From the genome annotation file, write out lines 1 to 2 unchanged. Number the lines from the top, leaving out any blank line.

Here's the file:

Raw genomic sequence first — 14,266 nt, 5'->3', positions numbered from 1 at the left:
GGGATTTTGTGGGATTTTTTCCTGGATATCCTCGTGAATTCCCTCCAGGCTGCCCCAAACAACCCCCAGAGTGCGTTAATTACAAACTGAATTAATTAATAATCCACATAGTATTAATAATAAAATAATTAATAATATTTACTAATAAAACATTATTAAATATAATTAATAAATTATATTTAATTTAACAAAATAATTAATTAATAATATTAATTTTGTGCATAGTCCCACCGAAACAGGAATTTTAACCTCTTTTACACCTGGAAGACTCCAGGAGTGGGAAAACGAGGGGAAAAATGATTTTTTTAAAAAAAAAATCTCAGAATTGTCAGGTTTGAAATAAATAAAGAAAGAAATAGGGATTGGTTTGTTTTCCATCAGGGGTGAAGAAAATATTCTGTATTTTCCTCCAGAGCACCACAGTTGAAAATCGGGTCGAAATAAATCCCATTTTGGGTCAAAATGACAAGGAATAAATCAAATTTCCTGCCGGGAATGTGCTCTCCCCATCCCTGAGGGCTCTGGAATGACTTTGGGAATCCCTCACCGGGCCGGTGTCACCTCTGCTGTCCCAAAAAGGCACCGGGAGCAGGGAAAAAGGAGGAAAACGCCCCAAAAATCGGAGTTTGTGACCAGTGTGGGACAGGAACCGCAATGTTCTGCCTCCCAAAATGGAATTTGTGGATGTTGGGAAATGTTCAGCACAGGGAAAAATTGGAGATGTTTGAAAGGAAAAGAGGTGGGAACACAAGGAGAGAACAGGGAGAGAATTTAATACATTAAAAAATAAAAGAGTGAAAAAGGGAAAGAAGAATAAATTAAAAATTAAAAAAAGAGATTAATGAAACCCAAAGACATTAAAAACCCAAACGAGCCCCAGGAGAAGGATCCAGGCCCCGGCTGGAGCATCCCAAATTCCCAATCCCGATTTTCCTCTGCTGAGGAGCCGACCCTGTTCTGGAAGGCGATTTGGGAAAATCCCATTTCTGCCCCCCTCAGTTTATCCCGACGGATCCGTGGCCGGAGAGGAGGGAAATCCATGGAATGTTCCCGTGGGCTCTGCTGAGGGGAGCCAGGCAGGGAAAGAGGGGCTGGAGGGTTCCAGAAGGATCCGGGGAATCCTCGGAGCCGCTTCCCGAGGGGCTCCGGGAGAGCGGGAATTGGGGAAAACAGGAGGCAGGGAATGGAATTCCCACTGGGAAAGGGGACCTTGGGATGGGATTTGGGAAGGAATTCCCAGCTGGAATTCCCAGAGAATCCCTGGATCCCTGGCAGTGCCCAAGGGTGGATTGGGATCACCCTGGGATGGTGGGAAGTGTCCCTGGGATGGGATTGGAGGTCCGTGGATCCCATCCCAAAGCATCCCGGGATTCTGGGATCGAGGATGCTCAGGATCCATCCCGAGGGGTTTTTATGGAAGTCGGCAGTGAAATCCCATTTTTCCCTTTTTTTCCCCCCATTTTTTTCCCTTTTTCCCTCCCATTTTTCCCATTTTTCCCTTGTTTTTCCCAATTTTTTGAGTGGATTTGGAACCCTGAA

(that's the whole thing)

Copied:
Raw genomic sequence first — 14,266 nt, 5'->3', positions numbered from 1 at the left:
GGGATTTTGTGGGATTTTTTCCTGGATATCCTCGTGAATTCCCTCCAGGCTGCCCCAAACAACCCCCAGAGTGCGTTAATTACAAACTGAATTAATTAATAATCCACATAGTATTAATAATAAAATAATTAATAATATTTACTAATAAAACATTATTAAATATAATTAATAAATTATATTTAATTTAACAAAATAATTAATTAATAATATTAATTTTGTGCATAGTCCCACCGAAACAGGAATTTTAACCTCTTTTACACCTGGAAGACTCCAGGAGTGGGAAAACGAGGGGAAAAATGATTTTTTTAAAAAAAAAATCTCAGAATTGTCAGGTTTGAAATAAATAAAGAAAGAAATAGGGATTGGTTTGTTTTCCATCAGGGGTGAAGAAAATATTCTGTATTTTCCTCCAGAGCACCACAGTTGAAAATCGGGTCGAAATAAATCCCATTTTGGGTCAAAATGACAAGGAATAAATCAAATTTCCTGCCGGGAATGTGCTCTCCCCATCCCTGAGGGCTCTGGAATGACTTTGGGAATCCCTCACCGGGCCGGTGTCACCTCTGCTGTCCCAAAAAGGCACCGGGAGCAGGGAAAAAGGAGGAAAACGCCCCAAAAATCGGAGTTTGTGACCAGTGTGGGACAGGAACCGCAATGTTCTGCCTCCCAAAATGGAATTTGTGGATGTTGGGAAATGTTCAGCACAGGGAAAAATTGGAGATGTTTGAAAGGAAAAGAGGTGGGAACACAAGGAGAGAACAGGGAGAGAATTTAATACATTAAAAAATAAAAGAGTGAAAAAGGGAAAGAAGAATAAATTAAAAATTAAAAAAAGAGATTAATGAAACCCAAAGACATTAAAAACCCAAACGAGCCCCAGGAGAAGGATCCAGGCCCCGGCTGGAGCATCCCAAATTCCCAATCCCGATTTTCCTCTGCTGAGGAGCCGACCCTGTTCTGGAAGGCGATTTGGGAAAATCCCATTTCTGCCCCCCTCAGTTTATCCCGACGGATCCGTGGCCGGAGAGGAGGGAAATCCATGGAATGTTCCCGTGGGCTCTGCTGAGGGGAGCCAGGCAGGGAAAGAGGGGCTGGAGGGTTCCAGAAGGATCCGGGGAATCCTCGGAGCCGCTTCCCGAGGGGCTCCGGGAGAGCGGGAATTGGGGAAAACAGGAGGCAGGGAATGGAATTCCCACTGGGAAAGGGGACCTTGGGATGGGATTTGGGAAGGAATTCCCAGCTGGAATTCCCAGAGAATCCCTGGATCCCTGGCAGTGCCCAAGGGTGGATTGGGATCACCCTGGGATGGTGGGAAGTGTCCCTGGGATGGGATTGGAGGTCCGTGGATCCCATCCCAAAGCATCCCGGGATTCTGGGATCGAGGATGCTCAGGATCCATCCCGAGGGGTTTTTATGGAAGTCGGCAGTGAAATCCCATTTTTCCCTTTTTTTCCCCCCATTTTTTTCCCTTTTTCCCTCCCATTTTTCCCATTTTTCCCTTGTTTTTCCCAATTTTTTGAGTGGATTTGGAACCCTGAA